My step daughter and I have a real love for animals and did everything together once we got the farm but as soon as she got her own phone (which we were opposed to) she disappeared into the online world. Now I understand how easy it is.

      My son outdid himself with the Christmas gifts this year (and last when he bought me chimes). he will make a really great husband some day.

      Liked by 1 person

      • Cork and the surrounding area is wonderful and I’ve visited many times on business … I can well imagine the sheer wonder of those carefree days, away from technology. I am sure your daughter will return from her phone with time … in the end I’ve seen many of the young people quite happy to put them aside, to really communicate and see the world again. Lovely to ‘chat’. xx


  6. FOMO is real. I can go all day and not touch my phone. As soon as it is after work, I check it every 20 minutes, as an excuse if students are contacting me, but I wander around for 10 minutes checking insignificant sites as well. Fasting is indeed healthy.


  7. I’m quite a bit older than you but we’re both old enough to remember the TIME BEFORE. The time before computers and smart phones (I still don’t own one, and am happy about this) and blogs and videos, and Facebook – and all of those myriad distractions that take us away from interacting with people, from self reflection, from pausing to appreciate and wonder. I’ve always thought that creativity stems from multiple sources, one being time to daydream. All the techie-digi stuff robs us of that kind of time – it fills us with empty calories. (Ooooh – TastyKakes! Broccoli – noooo!)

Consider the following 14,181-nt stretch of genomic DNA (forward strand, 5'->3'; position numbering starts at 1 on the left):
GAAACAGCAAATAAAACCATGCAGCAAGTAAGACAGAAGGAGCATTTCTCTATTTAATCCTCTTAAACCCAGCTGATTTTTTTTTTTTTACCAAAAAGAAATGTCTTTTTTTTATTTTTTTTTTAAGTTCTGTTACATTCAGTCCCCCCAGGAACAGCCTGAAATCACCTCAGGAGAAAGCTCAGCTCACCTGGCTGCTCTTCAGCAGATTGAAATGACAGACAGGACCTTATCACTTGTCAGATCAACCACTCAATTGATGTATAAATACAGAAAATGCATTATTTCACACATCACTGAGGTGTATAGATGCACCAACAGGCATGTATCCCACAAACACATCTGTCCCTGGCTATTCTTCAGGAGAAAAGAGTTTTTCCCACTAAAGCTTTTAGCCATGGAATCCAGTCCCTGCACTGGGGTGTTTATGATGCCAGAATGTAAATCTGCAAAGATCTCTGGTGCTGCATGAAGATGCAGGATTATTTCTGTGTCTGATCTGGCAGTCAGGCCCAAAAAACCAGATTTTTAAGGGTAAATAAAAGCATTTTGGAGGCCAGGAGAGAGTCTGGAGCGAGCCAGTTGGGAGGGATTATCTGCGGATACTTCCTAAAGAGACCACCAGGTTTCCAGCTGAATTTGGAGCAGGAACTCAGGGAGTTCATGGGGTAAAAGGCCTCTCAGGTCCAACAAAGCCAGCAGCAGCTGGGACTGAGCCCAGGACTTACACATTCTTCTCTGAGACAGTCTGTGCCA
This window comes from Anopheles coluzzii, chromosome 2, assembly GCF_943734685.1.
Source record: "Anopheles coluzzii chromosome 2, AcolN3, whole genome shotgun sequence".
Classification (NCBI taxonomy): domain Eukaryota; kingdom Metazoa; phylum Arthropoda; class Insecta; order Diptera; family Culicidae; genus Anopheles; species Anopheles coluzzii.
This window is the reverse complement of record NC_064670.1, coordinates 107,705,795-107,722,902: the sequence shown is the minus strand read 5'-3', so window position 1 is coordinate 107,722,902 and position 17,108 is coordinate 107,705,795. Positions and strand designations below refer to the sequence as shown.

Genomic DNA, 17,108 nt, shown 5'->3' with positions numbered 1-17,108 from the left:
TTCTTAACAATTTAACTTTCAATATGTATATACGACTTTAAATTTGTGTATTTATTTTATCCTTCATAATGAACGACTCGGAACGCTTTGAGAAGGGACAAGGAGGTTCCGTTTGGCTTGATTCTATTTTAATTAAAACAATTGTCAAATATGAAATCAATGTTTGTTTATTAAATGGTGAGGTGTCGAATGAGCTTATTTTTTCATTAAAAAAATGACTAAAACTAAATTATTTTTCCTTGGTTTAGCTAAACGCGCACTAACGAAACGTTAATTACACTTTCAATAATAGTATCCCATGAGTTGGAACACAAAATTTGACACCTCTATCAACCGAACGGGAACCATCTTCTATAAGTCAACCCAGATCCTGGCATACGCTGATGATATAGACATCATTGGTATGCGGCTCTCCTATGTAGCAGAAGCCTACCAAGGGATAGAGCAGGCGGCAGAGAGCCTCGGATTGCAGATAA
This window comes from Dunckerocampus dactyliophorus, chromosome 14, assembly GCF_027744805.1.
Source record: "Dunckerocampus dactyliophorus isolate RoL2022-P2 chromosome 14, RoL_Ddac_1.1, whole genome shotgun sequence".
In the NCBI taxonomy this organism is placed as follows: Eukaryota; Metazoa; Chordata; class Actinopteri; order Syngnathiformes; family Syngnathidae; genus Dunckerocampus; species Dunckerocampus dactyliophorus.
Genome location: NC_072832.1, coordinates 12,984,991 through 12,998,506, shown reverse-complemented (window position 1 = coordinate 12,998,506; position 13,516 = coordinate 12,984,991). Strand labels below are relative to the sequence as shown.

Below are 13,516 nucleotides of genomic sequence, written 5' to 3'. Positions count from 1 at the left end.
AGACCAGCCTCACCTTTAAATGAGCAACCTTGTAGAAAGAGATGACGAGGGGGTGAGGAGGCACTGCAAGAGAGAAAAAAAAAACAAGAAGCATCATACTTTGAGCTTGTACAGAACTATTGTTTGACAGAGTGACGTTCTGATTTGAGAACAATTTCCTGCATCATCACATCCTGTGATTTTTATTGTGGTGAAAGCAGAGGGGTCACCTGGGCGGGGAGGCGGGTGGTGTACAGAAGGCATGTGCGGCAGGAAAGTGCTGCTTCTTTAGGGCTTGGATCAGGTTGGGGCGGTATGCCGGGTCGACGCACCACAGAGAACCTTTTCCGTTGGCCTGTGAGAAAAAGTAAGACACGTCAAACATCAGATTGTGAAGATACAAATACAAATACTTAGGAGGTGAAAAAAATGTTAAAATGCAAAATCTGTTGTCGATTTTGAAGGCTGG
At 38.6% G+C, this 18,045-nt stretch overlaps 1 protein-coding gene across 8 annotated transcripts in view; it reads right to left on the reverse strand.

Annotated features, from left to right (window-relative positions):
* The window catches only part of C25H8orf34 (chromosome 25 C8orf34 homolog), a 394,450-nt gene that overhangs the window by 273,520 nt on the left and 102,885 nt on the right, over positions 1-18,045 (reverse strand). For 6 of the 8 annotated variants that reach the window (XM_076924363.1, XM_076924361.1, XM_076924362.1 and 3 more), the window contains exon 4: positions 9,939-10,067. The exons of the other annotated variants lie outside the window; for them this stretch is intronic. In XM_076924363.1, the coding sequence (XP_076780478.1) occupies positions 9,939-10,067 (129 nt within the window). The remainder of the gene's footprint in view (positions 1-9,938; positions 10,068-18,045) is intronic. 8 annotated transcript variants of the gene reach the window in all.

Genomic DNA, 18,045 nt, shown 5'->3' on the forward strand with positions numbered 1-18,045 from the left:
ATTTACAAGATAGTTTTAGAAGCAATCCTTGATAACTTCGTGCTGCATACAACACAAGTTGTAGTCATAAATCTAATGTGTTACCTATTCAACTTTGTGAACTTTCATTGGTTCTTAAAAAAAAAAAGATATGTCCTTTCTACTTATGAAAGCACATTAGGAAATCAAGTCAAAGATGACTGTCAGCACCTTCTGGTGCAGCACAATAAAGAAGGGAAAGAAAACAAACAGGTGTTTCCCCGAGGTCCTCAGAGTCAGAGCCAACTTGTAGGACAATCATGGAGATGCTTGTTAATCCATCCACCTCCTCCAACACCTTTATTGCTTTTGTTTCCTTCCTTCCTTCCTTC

Truth is, I’d love to give up my blog. It takes way too much of my time for very little reward – hardly anyone reads my blog, fewer comment except for the spammers who love me. I started to blog and I maintain it because I was told I need an on-line presence if I want any chance of getting traditionally published – so I keep on keeping on.

    I wouldn’t dismiss the Lyme disease effects, but a better use of time results in more stuff getting done. For me, it’s flash mobs – love them. Would love to wake one morning and find a flash mob tap dancing down my street. And then the morning is gone and – oh yeah, it’s 10:45 AM as I type, and I had lots planned for today.

    Take care, Adrienne. Always enjoy your posts.


    • I like flash mobs too. I even watch this one vlog where a young lady reads the Bible and does housework (as fur balls float around my feet). LOL. it’s an uplifting channel but I can’t believe how much I like watching other people vacuum.

      Liked by 1 person